Things Students Need: abolishing tuition fees is not one of them
In light of the Labour Party’s shock survival at the General Election last June, Jeremy Corbyn’s flagship policy of abolishing tuition fees looks set to dominate the debate over education for years to come. But beyond giving a few people the right to yell empty slogans about ‘free education’, the argument for this holy grail of left wing politics is a pretty thin one.
Introducing fees, and then raising them to their current level, has done virtually nothing to deter people from all socioeconomic backgrounds from going to university. Our student loan system means university is paid for as a modest percentage of earnings over a certain threshold after graduation. It’s a system that works. Statistics show that more working class people than ever before are going to university. The one part of the UK where university is free – Scotland – actually does the worst at this. Could it be that the vast expense of subsidising tuition is acting as a drain on money and resources that are needed elsewhere?
Imagine taking a load of money from a working class family where no one has ever gone to university, and handing it to a well-off graduate. That’s the literal reality of what abolishing tuition fees would mean. It’s a direct transfer of wealth from the poor to the middle class and the rich. This is money that could be spent on the NHS, social care, outreach programs to encourage poorer kids to apply for university… As regressive a policy as you can get, yet oddly enough advocated by all manner of people claiming to be progressives.
But enough about what British students don’t need. Here are a few suggestions of what they do need.
Britain’s students aren’t losing that much sleep over their invisible student loan debt. Okay, admittedly, that 6% interest rate is ludicrously high, though mercifully that appears to be under review. But what they’re really losing sleep over is, well, the place they’re sleeping – specifically, how to pay for it. Especially in a city like Brighton.
The obvious solution to spiralling rents across the UK is summed up in that age old saying ‘build more sodding houses’, but since promising new houses is like promising unicorns, there’s a few things that can be done in the meantime to help students who are left at the mercy of the housing market. Banning the legalised extortion that is agency fees would be a good start (whenever you’re ready Theresa, it was in your manifesto). Before I moved to Brighton I thought shelling out £75 per person for my letting agent to print out 12 A4 pages was expensive (those were the days). You can imagine my horror trying to find accommodation here and being quoted figures as high as £360 (!). Expenses like that can be financially crippling for less well-off students. More effective regulation to deal with some of the cowboy landlords and letting agents out there wouldn’t go amiss too. We shouldn’t have to wait 3 month for our collapsed sofa to be replaced, or 12 months for the lock on the front door to be fixed (wait no they never fixed that).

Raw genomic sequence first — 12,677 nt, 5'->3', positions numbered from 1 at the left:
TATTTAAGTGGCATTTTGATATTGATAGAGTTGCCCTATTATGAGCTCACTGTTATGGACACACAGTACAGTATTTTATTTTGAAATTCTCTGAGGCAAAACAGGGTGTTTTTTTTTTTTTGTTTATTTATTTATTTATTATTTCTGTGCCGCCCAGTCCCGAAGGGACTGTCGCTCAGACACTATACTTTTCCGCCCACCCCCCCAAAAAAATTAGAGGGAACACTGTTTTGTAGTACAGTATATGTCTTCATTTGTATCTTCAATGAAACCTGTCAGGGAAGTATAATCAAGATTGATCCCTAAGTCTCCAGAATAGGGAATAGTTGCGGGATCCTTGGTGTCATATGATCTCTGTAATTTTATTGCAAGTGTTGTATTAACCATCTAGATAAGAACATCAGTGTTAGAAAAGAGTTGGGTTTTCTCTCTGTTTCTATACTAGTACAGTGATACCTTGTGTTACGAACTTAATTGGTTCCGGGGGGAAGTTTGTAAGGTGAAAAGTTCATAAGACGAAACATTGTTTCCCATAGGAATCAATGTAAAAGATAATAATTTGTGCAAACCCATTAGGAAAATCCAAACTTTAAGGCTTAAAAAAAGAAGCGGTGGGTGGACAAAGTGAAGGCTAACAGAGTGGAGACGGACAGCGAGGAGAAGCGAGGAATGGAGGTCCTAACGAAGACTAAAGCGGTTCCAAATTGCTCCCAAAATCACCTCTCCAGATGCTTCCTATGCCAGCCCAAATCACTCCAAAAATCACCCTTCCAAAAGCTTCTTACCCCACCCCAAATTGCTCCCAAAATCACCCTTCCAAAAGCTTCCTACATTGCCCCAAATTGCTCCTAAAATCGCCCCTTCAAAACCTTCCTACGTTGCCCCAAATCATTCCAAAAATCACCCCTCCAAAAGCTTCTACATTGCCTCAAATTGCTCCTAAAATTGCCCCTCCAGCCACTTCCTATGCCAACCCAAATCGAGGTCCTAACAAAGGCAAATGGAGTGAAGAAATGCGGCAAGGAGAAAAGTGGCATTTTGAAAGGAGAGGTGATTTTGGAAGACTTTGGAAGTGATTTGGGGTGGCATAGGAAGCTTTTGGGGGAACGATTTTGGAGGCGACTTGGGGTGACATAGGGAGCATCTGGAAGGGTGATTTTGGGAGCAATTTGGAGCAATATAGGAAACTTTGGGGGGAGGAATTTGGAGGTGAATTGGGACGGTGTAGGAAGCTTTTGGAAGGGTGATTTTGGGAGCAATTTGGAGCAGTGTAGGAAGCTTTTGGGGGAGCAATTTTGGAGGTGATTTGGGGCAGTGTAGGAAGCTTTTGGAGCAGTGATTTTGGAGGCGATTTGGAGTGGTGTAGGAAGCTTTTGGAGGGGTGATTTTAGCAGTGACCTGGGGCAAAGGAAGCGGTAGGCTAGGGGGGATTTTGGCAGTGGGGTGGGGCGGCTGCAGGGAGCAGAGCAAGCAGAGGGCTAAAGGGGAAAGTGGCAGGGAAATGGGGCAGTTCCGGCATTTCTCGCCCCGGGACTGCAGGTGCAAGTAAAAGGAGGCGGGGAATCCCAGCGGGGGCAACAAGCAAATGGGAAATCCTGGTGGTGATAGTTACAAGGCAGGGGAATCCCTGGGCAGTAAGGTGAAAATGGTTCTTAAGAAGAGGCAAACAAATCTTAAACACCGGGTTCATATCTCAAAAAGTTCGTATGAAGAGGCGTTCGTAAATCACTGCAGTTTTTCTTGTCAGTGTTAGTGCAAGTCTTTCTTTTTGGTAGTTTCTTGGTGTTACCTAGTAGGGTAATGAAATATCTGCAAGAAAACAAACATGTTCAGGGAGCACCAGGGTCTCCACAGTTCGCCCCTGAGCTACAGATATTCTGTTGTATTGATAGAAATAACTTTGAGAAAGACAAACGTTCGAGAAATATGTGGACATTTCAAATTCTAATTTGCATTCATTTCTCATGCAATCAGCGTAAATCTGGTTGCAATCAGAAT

Maintenance loans are also a mess. A system that gives one size loan for London and another for every single other place in the country together is so mind-numbingly stupid it could only have been designed by someone who’d never ventured past the M25. Students in places like Brighton, where rents are comparable to London, are particularly disadvantaged by this system. Change it so that the size of the loan reflects average student living costs in whatever part of the country you are in. You could go further and abolish the means-testing of it too. Means-testing based on your parents’ income ignores all manner of factors such as other siblings at university, your parents’ financial commitments and debts, their generosity – all of which may impact their ability to support you (if at all). It’s also extraordinarily easy to game the system if your parents are divorced. Replace it with a flat-rate for everyone (adjusted by location only), and set it significantly higher than the current minimum (which is too low to even cover rent in many places). A system like this would be fairer to students from all economic backgrounds. Give students the choice, and those who feel they don’t need it all can always choose to take less of it.
None of these solutions would require major additional spending by the government. If you want to put more money into education, you could spend relatively modest sums investing in university facilities, or improving schools to give more children the opportunity to attend the best universities. But don’t waste £10 billion a year on a middle class handout that won’t help students or universities.